Daily Archives: 9 May 2011

that = this

In my previous post, I demonstrated how it is easy to blow away global variables when scope in Javascript is misunderstood by the programmer. In this post, I have an even better example, and I also illustrate a way to prevent the global variable from being erroneously blown away.

Firstly, consider the following block of code:

<!DOCTYPE HTML PUBLIC "-/   /W3C//DTD HTML 4.0 Transitional//EN">
<html>
	<head>
		<title></title>

        <script language="javascript">

            // "person" written as a plain object
            var person = {
                showName: function () { return this.name; },
                setName: function (newName) { this.name = newName; }
            };

            var room = {
                capacity: 10,
                exits: 2,
                count: 0,
                person: 'latest person',
                addPerson: function (name) {
                    this.count += 1;
                    this.person = name;
                    var blowAwayGlobalPerson = function (name) {
                        this.person = name + ' name has been blown away';
                    }(name);
                }
            };

            var roomWithClosure = {
                capacity: 10,
                exits: 2,
                count: 0,
                person: 'latest person',
                addPerson: function (name) {
                    that = this;
                    this.count += 1;
                    this.person = name;
                    var blowAwayGlobalPerson = function (name) {
                        that.person = name + ' name has not blown away the Global variable Dave';
                    }(name);
                },
                showRoomPersonName: function () { return this.person; }

            };
                
        </script>

	</head>
	<body onload="">
        <input id="PersonObjectButton" type="submit" value="Click me First to See Person showName Method Called" 
               onclick="person.setName('Dave');alert(person.showName());" /> <br />
        <input id="InnerFunctionButton" type="submit" value="Click me to See Global Person Blown Away" 
               onclick="room.addPerson('Alan');alert(person);" /><br />
        <input id="InnerFunctionWithClosureButton" type="submit" value="Click me to See Closure Make Private Variable" 
               onclick="roomWithClosure.addPerson('Alan');alert(roomWithClosure.showRoomPersonName());" />
	</body>
</html>

Now, load that into a browser and follow this sequence of steps:

  1. click the top button first ("Click me First to See Person showName Method Called");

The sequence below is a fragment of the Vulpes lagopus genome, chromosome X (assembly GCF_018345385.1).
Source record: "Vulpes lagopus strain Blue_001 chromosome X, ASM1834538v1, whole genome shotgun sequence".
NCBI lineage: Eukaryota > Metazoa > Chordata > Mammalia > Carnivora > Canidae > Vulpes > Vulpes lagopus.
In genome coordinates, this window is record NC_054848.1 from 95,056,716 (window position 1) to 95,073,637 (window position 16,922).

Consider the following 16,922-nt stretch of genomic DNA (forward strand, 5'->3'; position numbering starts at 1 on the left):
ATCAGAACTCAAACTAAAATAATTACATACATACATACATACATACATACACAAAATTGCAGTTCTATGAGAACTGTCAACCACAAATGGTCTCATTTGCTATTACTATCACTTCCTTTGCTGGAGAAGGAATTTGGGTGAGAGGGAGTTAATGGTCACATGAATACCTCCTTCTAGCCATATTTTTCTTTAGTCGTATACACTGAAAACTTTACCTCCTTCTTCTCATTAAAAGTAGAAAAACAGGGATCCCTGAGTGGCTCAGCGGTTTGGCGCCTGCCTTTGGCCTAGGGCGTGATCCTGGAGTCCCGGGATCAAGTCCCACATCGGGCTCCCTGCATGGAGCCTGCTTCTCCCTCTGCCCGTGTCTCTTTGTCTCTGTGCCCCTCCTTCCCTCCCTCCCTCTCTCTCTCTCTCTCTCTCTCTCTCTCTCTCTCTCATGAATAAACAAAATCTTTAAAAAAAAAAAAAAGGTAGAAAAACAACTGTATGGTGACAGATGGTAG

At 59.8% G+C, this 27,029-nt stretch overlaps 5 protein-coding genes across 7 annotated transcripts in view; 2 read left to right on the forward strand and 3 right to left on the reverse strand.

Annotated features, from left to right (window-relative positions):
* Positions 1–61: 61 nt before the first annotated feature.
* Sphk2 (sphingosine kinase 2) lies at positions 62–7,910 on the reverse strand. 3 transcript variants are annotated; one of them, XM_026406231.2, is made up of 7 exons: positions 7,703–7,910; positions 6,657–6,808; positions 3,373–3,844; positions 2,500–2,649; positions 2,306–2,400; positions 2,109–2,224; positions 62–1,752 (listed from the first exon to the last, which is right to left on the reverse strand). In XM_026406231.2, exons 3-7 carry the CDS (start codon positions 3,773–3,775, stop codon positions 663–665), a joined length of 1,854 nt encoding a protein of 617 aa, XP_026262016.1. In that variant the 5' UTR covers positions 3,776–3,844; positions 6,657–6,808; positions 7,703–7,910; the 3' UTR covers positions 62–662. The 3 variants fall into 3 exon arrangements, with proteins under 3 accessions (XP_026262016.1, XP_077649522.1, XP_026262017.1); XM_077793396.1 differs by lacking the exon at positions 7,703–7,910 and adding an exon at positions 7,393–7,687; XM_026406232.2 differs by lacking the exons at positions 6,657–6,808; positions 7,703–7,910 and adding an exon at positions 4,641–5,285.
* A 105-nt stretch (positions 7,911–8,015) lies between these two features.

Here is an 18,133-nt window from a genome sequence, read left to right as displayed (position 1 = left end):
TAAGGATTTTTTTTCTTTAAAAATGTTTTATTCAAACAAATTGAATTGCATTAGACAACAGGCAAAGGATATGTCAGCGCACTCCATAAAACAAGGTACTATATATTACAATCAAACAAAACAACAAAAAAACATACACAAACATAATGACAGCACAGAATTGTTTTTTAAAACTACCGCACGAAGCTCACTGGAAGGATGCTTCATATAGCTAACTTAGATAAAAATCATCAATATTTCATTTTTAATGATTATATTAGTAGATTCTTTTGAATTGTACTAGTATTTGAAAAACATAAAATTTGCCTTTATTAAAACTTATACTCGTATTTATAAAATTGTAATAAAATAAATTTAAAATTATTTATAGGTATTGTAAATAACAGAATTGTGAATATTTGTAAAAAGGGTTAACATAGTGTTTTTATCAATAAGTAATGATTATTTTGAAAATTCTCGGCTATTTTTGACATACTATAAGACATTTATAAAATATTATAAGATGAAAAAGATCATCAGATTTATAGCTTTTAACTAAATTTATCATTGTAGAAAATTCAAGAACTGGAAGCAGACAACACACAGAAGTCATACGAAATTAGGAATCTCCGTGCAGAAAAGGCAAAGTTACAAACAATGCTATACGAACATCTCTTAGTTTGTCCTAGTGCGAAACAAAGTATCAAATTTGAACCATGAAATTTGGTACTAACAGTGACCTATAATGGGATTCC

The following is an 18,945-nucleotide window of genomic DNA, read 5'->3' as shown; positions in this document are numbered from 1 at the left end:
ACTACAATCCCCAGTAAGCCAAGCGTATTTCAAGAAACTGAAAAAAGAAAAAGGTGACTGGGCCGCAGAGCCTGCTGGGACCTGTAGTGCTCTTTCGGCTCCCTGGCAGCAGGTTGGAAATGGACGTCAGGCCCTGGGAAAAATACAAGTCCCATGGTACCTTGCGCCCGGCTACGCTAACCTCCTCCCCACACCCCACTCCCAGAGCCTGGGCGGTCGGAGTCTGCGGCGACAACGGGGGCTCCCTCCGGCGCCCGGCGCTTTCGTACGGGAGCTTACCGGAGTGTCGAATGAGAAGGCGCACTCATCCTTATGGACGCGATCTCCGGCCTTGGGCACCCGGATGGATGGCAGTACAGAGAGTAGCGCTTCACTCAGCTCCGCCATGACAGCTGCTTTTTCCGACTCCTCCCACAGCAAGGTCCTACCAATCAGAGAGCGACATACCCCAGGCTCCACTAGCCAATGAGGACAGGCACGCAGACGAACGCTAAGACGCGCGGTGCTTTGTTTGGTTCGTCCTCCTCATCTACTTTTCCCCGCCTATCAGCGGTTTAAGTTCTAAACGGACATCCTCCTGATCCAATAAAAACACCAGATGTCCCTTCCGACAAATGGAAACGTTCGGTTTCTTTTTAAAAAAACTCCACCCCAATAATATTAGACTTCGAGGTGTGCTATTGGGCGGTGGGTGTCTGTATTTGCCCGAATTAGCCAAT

2. click the next button down ("Click me to See Global Person Blown Away"); and
  3. click the top button again ("Click me First to See Person showName Method Called"). Don’t worry about the third button yet.

The reason you get an error when you go to click the top button again is that the second button’s execution blew away the global variable person and replaced it with a string. How did this happen? You may be thinking that the addPerson function is a method, and therefore, the person variable which it manipulates is local and confined to that’s method’s scope.

However, the addPerson method contains a inner function called blowAwayGlobalPerson. That is a function, and not a method. So, any reference to person in that function will be a reference to the Global person variable, not the person variable which has local scope in the addPerson  method. This is considered by many Javascript luminaries (such as Douglas Crockford) to be an error in the language itself. This is very possible, as language designers do make mistakes. For example, the original designer of Javascript (Livescript, at the time) has admitted that he made a low-level error when he was working with nulls, such that a null in Javascript has a type of object. I’m glad he cleared that up. That really threw me when I first encountered it (typeof(null)). Null should never be an object; not in any object oriented language anyway.

Anyhow, we can fix the scenario outlined above by using a closure. Check out the variable roomWithClosure in the markup above. By assigning this to that, we are giving the person variable, which has scope in the addPerson method, it’s own scope in roomWithClosure. So references to that in the inner roomWithClosure function are pointing to the same memory reference of the person variable in the outer addPerson function.

To demonstrate, follow this sequence of steps:

  1. completely re-load the page so that it is fresh;
  2. click the top button first ("Click me First to See Person showName Method Called");
  3. click the last button ("Click me First to See Person showName Method Called");
  4. click the top button again ("Click me First to See Person showName Method Called")

When you click the top button a second time, you will see that the Global variable is still alive and well. The blowAwayGlobalPerson function in roomWithClosure has “closed” over the person variable and ShowRoomPersonName displays it, as modified by blowAwayGlobalPerson (which is self-invoked when the roomWithClosure object is 1st created i.e. it is executed when the definition is parsed by the browser / client).

Awesome!

Update: I revisited this recently and would like to record a few more observations about the script above. In the object room, the variable blowAwayGlobalPerson is always going to be null. It is being assigned the result of a self-invoking function. And that function does not return anything. So, as per the rules of Javascript, the undefined value is given to blowAwayGlobalPerson. I also think it would be better style to include the var keyword on the line where this is assigned to that i.e. var that = this;